Commissioned by the Edward Buncombe Chapter of the Daughters of the American Revolution of Asheville, NC. This is largely a patriarchal approach to regional history and certainly far from comprehensive. However, it serves as background for further research. Index.  

Barnes, Sen. Henson P. Work in Progress: The North Carolina Legislature. Raleigh: North Carolina Legislature, 1993.  

Summary of significant activities of each North Carolina legislative session.  

Brewster, Lawrence Fay. Summer Migrations and Resorts of South Carolina Low-Country Planters. Historical Papers of the Trinity College Historical Society XXVI. Durham, NC:    Duke University Press, 1947.  

Examination into the types of destinations chosen by Planters. Includes discussion of present day Transylvania County, North Carolina sites. Details of available transportation routes. Notes and index.  

Cheney, John L. Jr. North Carolina Government 1585-1979: A Narrative and Statistical History. Raleigh: North Carolina Department of the Secretary of State, 1981.  

Contains a summary of North Carolina Government as a Colony, part of the United States, and the Confederacy. Lists of representatives at the state and federal level. Constitutional History. North Carolina Election Returns.  

Clark, Walter, ed. Histories of the Several Regiments and Battalions from North Carolina in the Great War 1861-'65. 5 vols. Goldsboro, NC: Nash Brothers Book and Job Printers, 1901; Broadfoot Publishing Company, 1991.

Articles written by members of the regiments. Certainly biased towards the Southern cause, but an important source of information. Maps, illustrations, index.

Corbitt, David Leroy. The Formation of North Carolina Counties. Raleigh: State Dept. of Archives and History, 1950.  

Brief summary of legal history in formation of each North Carolina County. Index, maps, appendix of surveys, chart showing the development of each county. Footnotes reference to applicable state laws.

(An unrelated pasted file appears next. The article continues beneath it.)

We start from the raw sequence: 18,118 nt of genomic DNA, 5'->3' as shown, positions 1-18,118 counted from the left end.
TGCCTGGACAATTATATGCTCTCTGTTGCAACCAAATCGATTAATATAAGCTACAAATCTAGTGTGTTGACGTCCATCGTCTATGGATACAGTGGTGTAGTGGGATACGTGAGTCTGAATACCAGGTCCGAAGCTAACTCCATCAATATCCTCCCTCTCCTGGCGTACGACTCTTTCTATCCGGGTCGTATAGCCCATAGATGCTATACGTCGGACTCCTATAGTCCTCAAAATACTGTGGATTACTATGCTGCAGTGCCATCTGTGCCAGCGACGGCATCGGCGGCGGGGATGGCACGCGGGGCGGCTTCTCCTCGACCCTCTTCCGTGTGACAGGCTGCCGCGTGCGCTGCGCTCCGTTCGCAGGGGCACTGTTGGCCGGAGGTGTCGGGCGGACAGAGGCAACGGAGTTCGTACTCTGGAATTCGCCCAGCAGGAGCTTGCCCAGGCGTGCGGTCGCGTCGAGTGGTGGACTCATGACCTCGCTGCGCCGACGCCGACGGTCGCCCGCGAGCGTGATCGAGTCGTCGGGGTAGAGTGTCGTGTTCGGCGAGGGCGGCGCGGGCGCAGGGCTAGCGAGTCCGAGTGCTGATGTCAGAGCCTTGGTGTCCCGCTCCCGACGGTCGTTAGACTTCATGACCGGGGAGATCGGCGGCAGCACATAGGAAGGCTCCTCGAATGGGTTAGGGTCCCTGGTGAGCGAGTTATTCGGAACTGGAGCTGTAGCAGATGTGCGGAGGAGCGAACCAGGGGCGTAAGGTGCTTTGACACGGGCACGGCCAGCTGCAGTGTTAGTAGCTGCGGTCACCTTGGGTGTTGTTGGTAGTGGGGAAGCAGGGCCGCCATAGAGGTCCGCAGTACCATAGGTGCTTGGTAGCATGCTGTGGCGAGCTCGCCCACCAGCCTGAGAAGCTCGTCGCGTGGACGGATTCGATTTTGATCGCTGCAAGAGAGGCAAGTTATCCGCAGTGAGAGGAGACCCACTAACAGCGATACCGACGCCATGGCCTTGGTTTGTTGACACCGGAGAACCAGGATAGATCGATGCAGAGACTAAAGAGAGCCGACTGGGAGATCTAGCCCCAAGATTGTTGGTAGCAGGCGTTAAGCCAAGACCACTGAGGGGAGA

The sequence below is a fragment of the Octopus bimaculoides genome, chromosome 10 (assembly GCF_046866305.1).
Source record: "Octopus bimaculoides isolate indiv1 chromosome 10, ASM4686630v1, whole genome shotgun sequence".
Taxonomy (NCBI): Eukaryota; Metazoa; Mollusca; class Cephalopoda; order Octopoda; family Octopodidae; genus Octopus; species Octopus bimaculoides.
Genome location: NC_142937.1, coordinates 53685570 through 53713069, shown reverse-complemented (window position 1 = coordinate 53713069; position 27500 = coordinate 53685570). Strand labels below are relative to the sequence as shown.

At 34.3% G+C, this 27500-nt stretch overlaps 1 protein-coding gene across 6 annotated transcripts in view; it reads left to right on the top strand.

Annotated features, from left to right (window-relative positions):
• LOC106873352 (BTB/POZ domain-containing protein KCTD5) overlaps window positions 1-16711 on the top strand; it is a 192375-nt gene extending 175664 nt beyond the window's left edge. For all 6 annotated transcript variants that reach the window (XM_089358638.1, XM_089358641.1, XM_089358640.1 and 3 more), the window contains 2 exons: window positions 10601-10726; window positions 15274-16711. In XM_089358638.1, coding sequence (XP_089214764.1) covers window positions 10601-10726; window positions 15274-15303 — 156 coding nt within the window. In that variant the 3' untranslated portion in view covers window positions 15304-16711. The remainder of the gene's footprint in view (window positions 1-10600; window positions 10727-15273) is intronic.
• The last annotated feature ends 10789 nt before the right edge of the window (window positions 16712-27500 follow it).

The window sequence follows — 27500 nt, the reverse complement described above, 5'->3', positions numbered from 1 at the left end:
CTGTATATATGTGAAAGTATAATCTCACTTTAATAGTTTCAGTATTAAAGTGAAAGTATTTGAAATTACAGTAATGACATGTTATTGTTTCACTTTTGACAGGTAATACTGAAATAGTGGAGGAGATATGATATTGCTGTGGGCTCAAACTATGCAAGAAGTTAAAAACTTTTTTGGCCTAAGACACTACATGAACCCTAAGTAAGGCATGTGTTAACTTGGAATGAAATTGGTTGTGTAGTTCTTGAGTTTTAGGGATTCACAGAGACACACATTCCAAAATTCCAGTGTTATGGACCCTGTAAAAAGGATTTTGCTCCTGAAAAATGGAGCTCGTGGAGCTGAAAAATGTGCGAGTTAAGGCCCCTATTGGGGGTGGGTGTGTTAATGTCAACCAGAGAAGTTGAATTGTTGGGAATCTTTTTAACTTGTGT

Floyd, William B. "The Asheville Armory and Rifle." The American Society of Arms Collectors 44 (1981): 21-41. 

Includes information about Ephraim Clayton and the Davidson River Iron Works.  

Hamby, Robert P. Brief Baptist Biographies 1707-1982. II vols. Greenville, SC: A. Press, Inc., 1982.

Somewhat random collection of information about area Baptist Churches and leaders. Includes some document transcriptions and a great deal of genealogical information. Index.

Leary, Helen F.M., ed. North Carolina Research: Genealogy and Local History. Second Edition. Raleigh: North Carolina Genealogical Society, 1996.  

Description of various types of North Carolina records and their uses for researchers. Essential resource for anyone involved in North Carolina research.

McRae, Barbara. "Organization of Cherokee Lands, 1820." Teresita Press. Http:// Teresita Press, December 3, 2000.  

Lists descriptions and inhabitants of the area of Western North Carolina ceded by the Cherokee in 1819. Includes a portion of present day Transylvania County, North Carolina.  

Manarin, Louis H. and Weymouth T. Jordan Jr., eds. North Carolina Troops 1861-1865: A Roster. 14 vols. Raleigh: Office of Archives and History.

Listing of soldiers by regiment. Information about each individual based entirely on primary sources.

North Carolina Postal History Society. Post Offices and Postmasters of North Carolina Colonial to USPS. 4 vols. Charlotte, NC: North Carolina Postal History Society, 1996.  

Contains listings of North Carolina Post Offices, dates of operation, and postmasters. Postmarks and additional information included as available. Primarily based on the "Appointments of the Postmaster General" microfilm. Maps, Cross index, introduction.  

Smathers, George H. History of Land Titles in Western North Carolina. Asheville, NC: Miller Printing Co., 1938.  

Detailed legal analysis of early Indian and County boundaries and related grants prepared for Champion Fibre. Includes discussion of many early grants made in present day Transylvania County, North Carolina.